Mark Mason is the author of What Men Think About Sex, The Catch and The C Words. His non-fiction includes The Bluffer's Guide To Football - Mark supports Coventry City - and The Bluffer's Guide To Relationships. He writes here about Marcus Berkmann's Rain Men.
Mark Mason on Rain Men by Marcus Berkmann
The true greatness of Rain Men is that it avoids the common failing of special-interest books: rose-tinted corniness.
Golf books are the perfect example. Aimed at the Pringle-clad middle manager on Christmas morning, they promise a (dread word) 'wry', (dreader) 'affectionate' and (dreadest) 'sideways' look at 'the game we love even though it drives us mad'. Knowing references to the 'nineteenth hole' count as humour. But Rain Men shuns parody to paint cricket in its true colours. The myths of village cricket, for instance, are mercilessly dispatched by Berkmann. Villages are far from idyllic ('the jolly landlord waters down his Skol'), and the play is far from sporting ('tactical use of partially-sighted umpires, stomach-deadening teas'). Rivalries between teams are only matched by those within them ('Y has nearly forgotten that Z reported him anonymously to the Inland Revenue'). John Major's spinster cycling to evensong would crash in horror.
The book has two main themes: playing village cricket, and supporting the national team. The latter is no less brutal in its honesty (and therefore successful in its comedy) than the former. Berkmann relates the torments of watching England batting collapse after England batting collapse. This has all changed, of course, during the summer of 2005. But that makes the book more, not less, entertaining. For most of the ten years since publication, it was a painfully accurate picture of the present. Now it's a cautionary reminder of the past, whose dawns were continually false - 'Pringle... graduating from promising young shaver to wily old pro without the usual phase of being good somewhere in the middle'.
More than any other game, cricket prides itself on its philosophical, 'metaphor for life' qualities. Here too, Rain Men is yards ahead of the competition. Clichéd comparisons between the umpire with his extended finger and the Grim Reaper have no place. 'Cricket is a game of confidence,' says Berkmann, 'and I suspect the only surefire way to maintain that confidence is never to play it.' One of his team-mates 'delights in the role of official worst player - either you delight in it or you connect the hosepipe to the exhaust.'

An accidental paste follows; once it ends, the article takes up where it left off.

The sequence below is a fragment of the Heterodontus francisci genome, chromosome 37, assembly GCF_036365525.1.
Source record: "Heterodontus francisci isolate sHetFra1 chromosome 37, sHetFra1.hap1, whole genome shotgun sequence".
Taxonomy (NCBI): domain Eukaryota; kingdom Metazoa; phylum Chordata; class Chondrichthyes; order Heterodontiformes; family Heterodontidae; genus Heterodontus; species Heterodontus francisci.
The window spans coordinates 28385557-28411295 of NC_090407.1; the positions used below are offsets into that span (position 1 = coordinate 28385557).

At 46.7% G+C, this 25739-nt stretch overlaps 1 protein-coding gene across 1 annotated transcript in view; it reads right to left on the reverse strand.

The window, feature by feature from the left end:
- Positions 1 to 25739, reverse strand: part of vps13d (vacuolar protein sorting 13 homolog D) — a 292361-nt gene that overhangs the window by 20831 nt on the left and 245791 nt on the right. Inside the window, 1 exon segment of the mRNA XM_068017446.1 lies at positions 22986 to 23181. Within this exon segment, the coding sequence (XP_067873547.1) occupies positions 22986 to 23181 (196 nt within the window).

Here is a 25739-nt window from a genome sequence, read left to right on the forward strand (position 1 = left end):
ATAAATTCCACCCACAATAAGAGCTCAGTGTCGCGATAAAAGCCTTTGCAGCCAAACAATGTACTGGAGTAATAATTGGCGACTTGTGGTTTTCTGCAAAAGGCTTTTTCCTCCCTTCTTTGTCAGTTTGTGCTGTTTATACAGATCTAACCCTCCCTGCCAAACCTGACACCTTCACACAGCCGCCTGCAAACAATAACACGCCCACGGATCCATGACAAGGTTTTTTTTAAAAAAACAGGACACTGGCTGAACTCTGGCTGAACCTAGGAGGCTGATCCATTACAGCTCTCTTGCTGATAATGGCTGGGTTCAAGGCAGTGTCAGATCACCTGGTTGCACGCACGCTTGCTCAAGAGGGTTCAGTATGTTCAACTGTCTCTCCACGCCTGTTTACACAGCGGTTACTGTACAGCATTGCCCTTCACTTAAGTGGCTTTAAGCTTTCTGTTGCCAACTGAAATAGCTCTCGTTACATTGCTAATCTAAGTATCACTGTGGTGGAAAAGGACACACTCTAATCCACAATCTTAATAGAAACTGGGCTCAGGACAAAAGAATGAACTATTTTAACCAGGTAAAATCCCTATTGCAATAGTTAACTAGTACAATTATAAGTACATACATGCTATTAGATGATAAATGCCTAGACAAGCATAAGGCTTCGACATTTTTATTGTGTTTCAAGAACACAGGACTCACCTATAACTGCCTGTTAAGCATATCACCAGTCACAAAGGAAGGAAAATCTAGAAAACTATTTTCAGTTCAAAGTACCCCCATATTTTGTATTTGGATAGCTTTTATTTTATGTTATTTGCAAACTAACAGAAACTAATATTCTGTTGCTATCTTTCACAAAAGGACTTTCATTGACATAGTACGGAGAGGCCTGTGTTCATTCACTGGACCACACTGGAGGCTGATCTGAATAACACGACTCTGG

The book is laugh-out-loud funny. My girlfriend can confirm this, having had two days' sunbathing interrupted by repeated cries of 'listen to this bit'. Like any good comedy, it has a cast of characters you quickly get to know and love. Tim, for instance, the 'perennially angry' fast bowler. 'Last season, when one opposing team was fifteen minutes late, he suggested, without irony, that we go round to their houses and "do them over".' Eccentricity is a defining quality for many of those characters, but Berkmann communicates this by showing, not telling. Books are like people: if they tell you they're eccentric, they aren't. They're just tedious.
On only one point do I seriously disagree with Berkmann: Test Match Special. One of cricket's noblest traditions is watching the television coverage with the sound turned down in favour of TMS's radio commentary. Berkmann labels this 'stupidity', on the grounds that you can see what's happening, so don't need it described by Blowers, Aggers and CMJ. But this is television's curse as well as its blessing. Because TV commentators don't need to describe the action, they tend not to be as eloquent or amusing as their radio counterparts. Their speech isn't match-fit. (There are a few exceptions, like Richie Benaud and Mark Nicholas, but one's retired and the other's now redundant.) The TMS team, on the other hand, not only know their cricket, they have personalities too. Perhaps the greatest tragedy about cricket going to Sky is that satellite coverage is a second or two late: by the time you see the stumps shatter, Aggers has told you they've shattered. It's very annoying.
All of which makes no sense if you don't understand cricket. The same cannot be said of Rain Men. OK, it can be said of about 70 per cent of it. But the other thirty per cent will more than make up for that. You don't have to be a cricket fan to recognize the 'round-avoidance' tactics analysed by Berkmann. (He differentiates at least five types of 'skinflint'.) Familiarity with the LBW rule doesn't preclude you laughing at cricketers' relationship problems (often caused by over-familiarity with the LBW rule). Anyone who's tried losing weight will identify with the accounts of trying to get fit ('most of the time I regard my body with a combination of shame and resigned amusement, but in April I almost feel sorry for it'.)
In fact, I'd wager that non-fans will be so amused by these passages they'll learn about the game in order to enjoy the rest of the book. But then again, I didn't think England could win back the Ashes this summer.
[A list of the pieces that have appeared to date in this series, with the links to them, is here.]